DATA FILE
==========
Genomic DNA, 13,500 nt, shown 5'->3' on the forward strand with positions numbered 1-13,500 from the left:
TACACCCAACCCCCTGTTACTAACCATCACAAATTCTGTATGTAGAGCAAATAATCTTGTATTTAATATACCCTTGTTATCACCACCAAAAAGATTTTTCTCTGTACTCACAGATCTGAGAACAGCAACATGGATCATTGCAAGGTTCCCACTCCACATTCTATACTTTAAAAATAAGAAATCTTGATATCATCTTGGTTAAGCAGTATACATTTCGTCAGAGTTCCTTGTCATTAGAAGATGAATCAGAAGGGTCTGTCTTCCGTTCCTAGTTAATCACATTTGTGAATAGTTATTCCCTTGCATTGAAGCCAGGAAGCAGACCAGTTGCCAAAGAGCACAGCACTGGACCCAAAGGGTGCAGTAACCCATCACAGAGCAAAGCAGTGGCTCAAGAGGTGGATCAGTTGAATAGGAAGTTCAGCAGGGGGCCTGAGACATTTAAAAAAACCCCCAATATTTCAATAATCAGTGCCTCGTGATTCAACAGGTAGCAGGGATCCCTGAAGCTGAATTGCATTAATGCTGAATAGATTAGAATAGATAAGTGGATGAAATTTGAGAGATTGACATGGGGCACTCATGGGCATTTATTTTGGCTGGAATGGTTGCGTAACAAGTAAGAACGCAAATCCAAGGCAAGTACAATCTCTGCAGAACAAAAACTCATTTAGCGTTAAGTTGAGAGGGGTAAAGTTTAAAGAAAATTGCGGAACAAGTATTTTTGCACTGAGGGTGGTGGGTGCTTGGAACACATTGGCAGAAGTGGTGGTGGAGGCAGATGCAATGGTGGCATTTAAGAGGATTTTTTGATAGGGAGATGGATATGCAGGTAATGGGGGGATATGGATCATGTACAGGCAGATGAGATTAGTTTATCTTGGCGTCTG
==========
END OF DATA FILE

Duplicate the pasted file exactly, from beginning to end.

Genomic DNA, 13,500 nt, shown 5'->3' on the forward strand with positions numbered 1-13,500 from the left:
TACACCCAACCCCCTGTTACTAACCATCACAAATTCTGTATGTAGAGCAAATAATCTTGTATTTAATATACCCTTGTTATCACCACCAAAAAGATTTTTCTCTGTACTCACAGATCTGAGAACAGCAACATGGATCATTGCAAGGTTCCCACTCCACATTCTATACTTTAAAAATAAGAAATCTTGATATCATCTTGGTTAAGCAGTATACATTTCGTCAGAGTTCCTTGTCATTAGAAGATGAATCAGAAGGGTCTGTCTTCCGTTCCTAGTTAATCACATTTGTGAATAGTTATTCCCTTGCATTGAAGCCAGGAAGCAGACCAGTTGCCAAAGAGCACAGCACTGGACCCAAAGGGTGCAGTAACCCATCACAGAGCAAAGCAGTGGCTCAAGAGGTGGATCAGTTGAATAGGAAGTTCAGCAGGGGGCCTGAGACATTTAAAAAAACCCCCAATATTTCAATAATCAGTGCCTCGTGATTCAACAGGTAGCAGGGATCCCTGAAGCTGAATTGCATTAATGCTGAATAGATTAGAATAGATAAGTGGATGAAATTTGAGAGATTGACATGGGGCACTCATGGGCATTTATTTTGGCTGGAATGGTTGCGTAACAAGTAAGAACGCAAATCCAAGGCAAGTACAATCTCTGCAGAACAAAAACTCATTTAGCGTTAAGTTGAGAGGGGTAAAGTTTAAAGAAAATTGCGGAACAAGTATTTTTGCACTGAGGGTGGTGGGTGCTTGGAACACATTGGCAGAAGTGGTGGTGGAGGCAGATGCAATGGTGGCATTTAAGAGGATTTTTTGATAGGGAGATGGATATGCAGGTAATGGGGGGATATGGATCATGTACAGGCAGATGAGATTAGTTTATCTTGGCGTCTG